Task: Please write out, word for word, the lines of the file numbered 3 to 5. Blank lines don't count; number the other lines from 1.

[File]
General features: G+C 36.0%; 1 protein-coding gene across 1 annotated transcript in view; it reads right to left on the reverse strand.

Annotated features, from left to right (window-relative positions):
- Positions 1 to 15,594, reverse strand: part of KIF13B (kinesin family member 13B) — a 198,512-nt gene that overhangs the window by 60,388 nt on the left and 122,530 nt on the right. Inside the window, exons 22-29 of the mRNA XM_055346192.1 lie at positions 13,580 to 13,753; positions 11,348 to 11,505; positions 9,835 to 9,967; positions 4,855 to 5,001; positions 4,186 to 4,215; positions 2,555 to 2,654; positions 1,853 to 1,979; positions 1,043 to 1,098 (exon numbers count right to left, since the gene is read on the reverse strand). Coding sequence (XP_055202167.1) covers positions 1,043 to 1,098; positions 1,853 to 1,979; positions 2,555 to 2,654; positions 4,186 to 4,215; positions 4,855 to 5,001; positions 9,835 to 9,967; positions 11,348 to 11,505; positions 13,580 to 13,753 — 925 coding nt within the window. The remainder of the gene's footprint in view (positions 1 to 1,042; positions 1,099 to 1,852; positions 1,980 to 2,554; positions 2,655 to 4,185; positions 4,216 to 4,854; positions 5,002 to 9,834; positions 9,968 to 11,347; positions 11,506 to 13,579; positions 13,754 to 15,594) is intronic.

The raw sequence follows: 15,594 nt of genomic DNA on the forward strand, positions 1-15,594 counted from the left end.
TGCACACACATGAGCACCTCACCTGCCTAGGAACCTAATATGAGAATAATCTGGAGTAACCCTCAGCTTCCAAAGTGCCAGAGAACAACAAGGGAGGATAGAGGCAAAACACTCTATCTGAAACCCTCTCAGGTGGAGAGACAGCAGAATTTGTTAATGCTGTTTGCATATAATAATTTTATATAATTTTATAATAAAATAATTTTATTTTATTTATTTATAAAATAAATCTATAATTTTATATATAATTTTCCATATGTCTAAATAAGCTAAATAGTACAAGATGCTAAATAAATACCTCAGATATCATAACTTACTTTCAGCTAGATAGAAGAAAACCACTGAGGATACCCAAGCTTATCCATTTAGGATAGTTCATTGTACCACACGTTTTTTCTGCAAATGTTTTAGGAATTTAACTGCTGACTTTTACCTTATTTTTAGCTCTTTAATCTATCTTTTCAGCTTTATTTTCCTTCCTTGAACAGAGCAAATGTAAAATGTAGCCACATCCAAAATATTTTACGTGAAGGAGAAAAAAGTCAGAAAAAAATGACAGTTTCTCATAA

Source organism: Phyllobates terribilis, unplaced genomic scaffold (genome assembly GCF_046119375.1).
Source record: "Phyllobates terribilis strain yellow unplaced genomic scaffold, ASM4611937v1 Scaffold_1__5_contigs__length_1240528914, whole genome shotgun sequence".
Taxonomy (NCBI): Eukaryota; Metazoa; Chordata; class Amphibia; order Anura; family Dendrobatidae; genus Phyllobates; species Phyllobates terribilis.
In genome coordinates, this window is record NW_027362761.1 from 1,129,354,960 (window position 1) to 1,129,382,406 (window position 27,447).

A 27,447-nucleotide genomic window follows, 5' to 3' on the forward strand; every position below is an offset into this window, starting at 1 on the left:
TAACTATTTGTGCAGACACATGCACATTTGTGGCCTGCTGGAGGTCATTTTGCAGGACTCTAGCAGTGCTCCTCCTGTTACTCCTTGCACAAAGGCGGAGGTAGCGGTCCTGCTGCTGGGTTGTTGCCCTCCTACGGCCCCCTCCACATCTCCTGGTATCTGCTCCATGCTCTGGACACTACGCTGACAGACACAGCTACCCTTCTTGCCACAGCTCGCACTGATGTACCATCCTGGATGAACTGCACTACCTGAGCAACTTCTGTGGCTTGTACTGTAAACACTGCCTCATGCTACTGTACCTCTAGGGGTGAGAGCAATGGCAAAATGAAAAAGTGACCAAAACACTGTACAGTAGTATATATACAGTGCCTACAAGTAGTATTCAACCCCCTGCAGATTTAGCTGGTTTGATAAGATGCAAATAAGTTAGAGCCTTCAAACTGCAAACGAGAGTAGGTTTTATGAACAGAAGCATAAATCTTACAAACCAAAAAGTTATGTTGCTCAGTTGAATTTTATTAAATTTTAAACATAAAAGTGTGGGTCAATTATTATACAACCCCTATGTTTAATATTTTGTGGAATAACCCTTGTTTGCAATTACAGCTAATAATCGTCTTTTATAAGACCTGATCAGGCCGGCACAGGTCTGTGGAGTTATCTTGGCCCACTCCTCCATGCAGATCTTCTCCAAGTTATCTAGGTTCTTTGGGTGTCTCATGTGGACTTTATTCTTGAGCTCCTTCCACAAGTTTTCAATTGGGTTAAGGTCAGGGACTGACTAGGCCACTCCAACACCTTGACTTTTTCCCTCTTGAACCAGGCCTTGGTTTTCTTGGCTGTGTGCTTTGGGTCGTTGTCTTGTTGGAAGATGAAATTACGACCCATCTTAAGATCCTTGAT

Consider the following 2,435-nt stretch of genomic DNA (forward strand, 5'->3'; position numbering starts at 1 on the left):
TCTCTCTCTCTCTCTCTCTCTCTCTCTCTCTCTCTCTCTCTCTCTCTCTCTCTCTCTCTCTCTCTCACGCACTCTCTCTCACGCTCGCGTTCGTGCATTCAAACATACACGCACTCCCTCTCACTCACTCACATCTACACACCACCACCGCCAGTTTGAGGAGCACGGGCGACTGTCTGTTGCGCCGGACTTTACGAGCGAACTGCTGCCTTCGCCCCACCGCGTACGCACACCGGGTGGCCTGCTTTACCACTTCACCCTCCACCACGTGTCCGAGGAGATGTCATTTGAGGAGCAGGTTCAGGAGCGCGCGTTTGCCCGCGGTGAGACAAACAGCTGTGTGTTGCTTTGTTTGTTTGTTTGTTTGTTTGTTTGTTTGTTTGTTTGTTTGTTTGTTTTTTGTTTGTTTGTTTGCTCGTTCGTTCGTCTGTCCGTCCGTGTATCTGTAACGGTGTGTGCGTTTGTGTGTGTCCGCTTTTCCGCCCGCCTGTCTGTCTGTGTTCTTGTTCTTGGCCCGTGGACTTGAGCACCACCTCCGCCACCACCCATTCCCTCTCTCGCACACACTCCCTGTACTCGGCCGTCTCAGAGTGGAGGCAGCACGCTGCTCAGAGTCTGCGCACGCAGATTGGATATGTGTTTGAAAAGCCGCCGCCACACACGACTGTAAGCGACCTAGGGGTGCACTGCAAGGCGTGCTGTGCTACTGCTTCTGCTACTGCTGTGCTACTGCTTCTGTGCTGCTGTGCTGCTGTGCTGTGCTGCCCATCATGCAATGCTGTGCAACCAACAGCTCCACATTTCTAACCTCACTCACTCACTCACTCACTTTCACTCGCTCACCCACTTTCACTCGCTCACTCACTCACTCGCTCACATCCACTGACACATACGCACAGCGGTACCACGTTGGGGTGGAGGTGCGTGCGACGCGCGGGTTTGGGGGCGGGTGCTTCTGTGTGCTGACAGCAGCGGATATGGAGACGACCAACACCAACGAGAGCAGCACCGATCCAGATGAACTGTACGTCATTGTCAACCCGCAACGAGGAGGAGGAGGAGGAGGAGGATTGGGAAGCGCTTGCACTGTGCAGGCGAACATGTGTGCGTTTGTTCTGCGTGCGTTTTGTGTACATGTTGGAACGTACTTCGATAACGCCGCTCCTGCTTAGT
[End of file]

- Positions 1 to 15,594, reverse strand: part of KIF13B (kinesin family member 13B) — a 198,512-nt gene that overhangs the window by 60,388 nt on the left and 122,530 nt on the right. Inside the window, exons 22-29 of the mRNA XM_055346192.1 lie at positions 13,580 to 13,753; positions 11,348 to 11,505; positions 9,835 to 9,967; positions 4,855 to 5,001; positions 4,186 to 4,215; positions 2,555 to 2,654; positions 1,853 to 1,979; positions 1,043 to 1,098 (exon numbers count right to left, since the gene is read on the reverse strand). Coding sequence (XP_055202167.1) covers positions 1,043 to 1,098; positions 1,853 to 1,979; positions 2,555 to 2,654; positions 4,186 to 4,215; positions 4,855 to 5,001; positions 9,835 to 9,967; positions 11,348 to 11,505; positions 13,580 to 13,753 — 925 coding nt within the window. The remainder of the gene's footprint in view (positions 1 to 1,042; positions 1,099 to 1,852; positions 1,980 to 2,554; positions 2,655 to 4,185; positions 4,216 to 4,854; positions 5,002 to 9,834; positions 9,968 to 11,347; positions 11,506 to 13,579; positions 13,754 to 15,594) is intronic.

The raw sequence follows: 15,594 nt of genomic DNA on the forward strand, positions 1-15,594 counted from the left end.
TGCACACACATGAGCACCTCACCTGCCTAGGAACCTAATATGAGAATAATCTGGAGTAACCCTCAGCTTCCAAAGTGCCAGAGAACAACAAGGGAGGATAGAGGCAAAACACTCTATCTGAAACCCTCTCAGGTGGAGAGACAGCAGAATTTGTTAATGCTGTTTGCATATAATAATTTTATATAATTTTATAATAAAATAATTTTATTTTATTTATTTATAAAATAAATCTATAATTTTATATATAATTTTCCATATGTCTAAATAAGCTAAATAGTACAAGATGCTAAATAAATACCTCAGATATCATAACTTACTTTCAGCTAGATAGAAGAAAACCACTGAGGATACCCAAGCTTATCCATTTAGGATAGTTCATTGTACCACACGTTTTTTCTGCAAATGTTTTAGGAATTTAACTGCTGACTTTTACCTTATTTTTAGCTCTTTAATCTATCTTTTCAGCTTTATTTTCCTTCCTTGAACAGAGCAAATGTAAAATGTAGCCACATCCAAAATATTTTACGTGAAGGAGAAAAAAGTCAGAAAAAAATGACAGTTTCTCATAA